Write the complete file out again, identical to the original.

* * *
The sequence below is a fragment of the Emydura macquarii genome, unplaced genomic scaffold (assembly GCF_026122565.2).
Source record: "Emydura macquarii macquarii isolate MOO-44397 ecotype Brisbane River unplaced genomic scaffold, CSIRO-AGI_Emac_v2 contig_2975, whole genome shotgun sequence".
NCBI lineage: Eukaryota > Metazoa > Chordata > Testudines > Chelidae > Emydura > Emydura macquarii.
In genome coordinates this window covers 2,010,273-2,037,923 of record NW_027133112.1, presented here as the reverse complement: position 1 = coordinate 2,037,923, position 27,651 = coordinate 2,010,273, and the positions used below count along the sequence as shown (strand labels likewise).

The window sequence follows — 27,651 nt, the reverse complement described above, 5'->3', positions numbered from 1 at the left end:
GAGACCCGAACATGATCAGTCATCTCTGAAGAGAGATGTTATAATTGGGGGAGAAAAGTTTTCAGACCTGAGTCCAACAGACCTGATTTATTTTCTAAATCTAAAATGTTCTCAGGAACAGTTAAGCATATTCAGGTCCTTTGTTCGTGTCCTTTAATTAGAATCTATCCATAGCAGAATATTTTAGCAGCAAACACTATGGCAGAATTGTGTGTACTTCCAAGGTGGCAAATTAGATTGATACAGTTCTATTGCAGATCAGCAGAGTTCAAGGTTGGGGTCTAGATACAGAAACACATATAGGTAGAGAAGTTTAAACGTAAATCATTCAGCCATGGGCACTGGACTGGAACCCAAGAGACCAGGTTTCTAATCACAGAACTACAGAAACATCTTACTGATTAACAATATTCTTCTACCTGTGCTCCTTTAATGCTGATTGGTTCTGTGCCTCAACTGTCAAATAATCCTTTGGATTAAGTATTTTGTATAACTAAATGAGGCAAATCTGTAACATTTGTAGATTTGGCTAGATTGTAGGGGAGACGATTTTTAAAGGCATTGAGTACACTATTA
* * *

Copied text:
The sequence below is a fragment of the Emydura macquarii genome, unplaced genomic scaffold (assembly GCF_026122565.2).
Source record: "Emydura macquarii macquarii isolate MOO-44397 ecotype Brisbane River unplaced genomic scaffold, CSIRO-AGI_Emac_v2 contig_2975, whole genome shotgun sequence".
NCBI lineage: Eukaryota > Metazoa > Chordata > Testudines > Chelidae > Emydura > Emydura macquarii.
In genome coordinates this window covers 2,010,273-2,037,923 of record NW_027133112.1, presented here as the reverse complement: position 1 = coordinate 2,037,923, position 27,651 = coordinate 2,010,273, and the positions used below count along the sequence as shown (strand labels likewise).

The window sequence follows — 27,651 nt, the reverse complement described above, 5'->3', positions numbered from 1 at the left end:
GAGACCCGAACATGATCAGTCATCTCTGAAGAGAGATGTTATAATTGGGGGAGAAAAGTTTTCAGACCTGAGTCCAACAGACCTGATTTATTTTCTAAATCTAAAATGTTCTCAGGAACAGTTAAGCATATTCAGGTCCTTTGTTCGTGTCCTTTAATTAGAATCTATCCATAGCAGAATATTTTAGCAGCAAACACTATGGCAGAATTGTGTGTACTTCCAAGGTGGCAAATTAGATTGATACAGTTCTATTGCAGATCAGCAGAGTTCAAGGTTGGGGTCTAGATACAGAAACACATATAGGTAGAGAAGTTTAAACGTAAATCATTCAGCCATGGGCACTGGACTGGAACCCAAGAGACCAGGTTTCTAATCACAGAACTACAGAAACATCTTACTGATTAACAATATTCTTCTACCTGTGCTCCTTTAATGCTGATTGGTTCTGTGCCTCAACTGTCAAATAATCCTTTGGATTAAGTATTTTGTATAACTAAATGAGGCAAATCTGTAACATTTGTAGATTTGGCTAGATTGTAGGGGAGACGATTTTTAAAGGCATTGAGTACACTATTA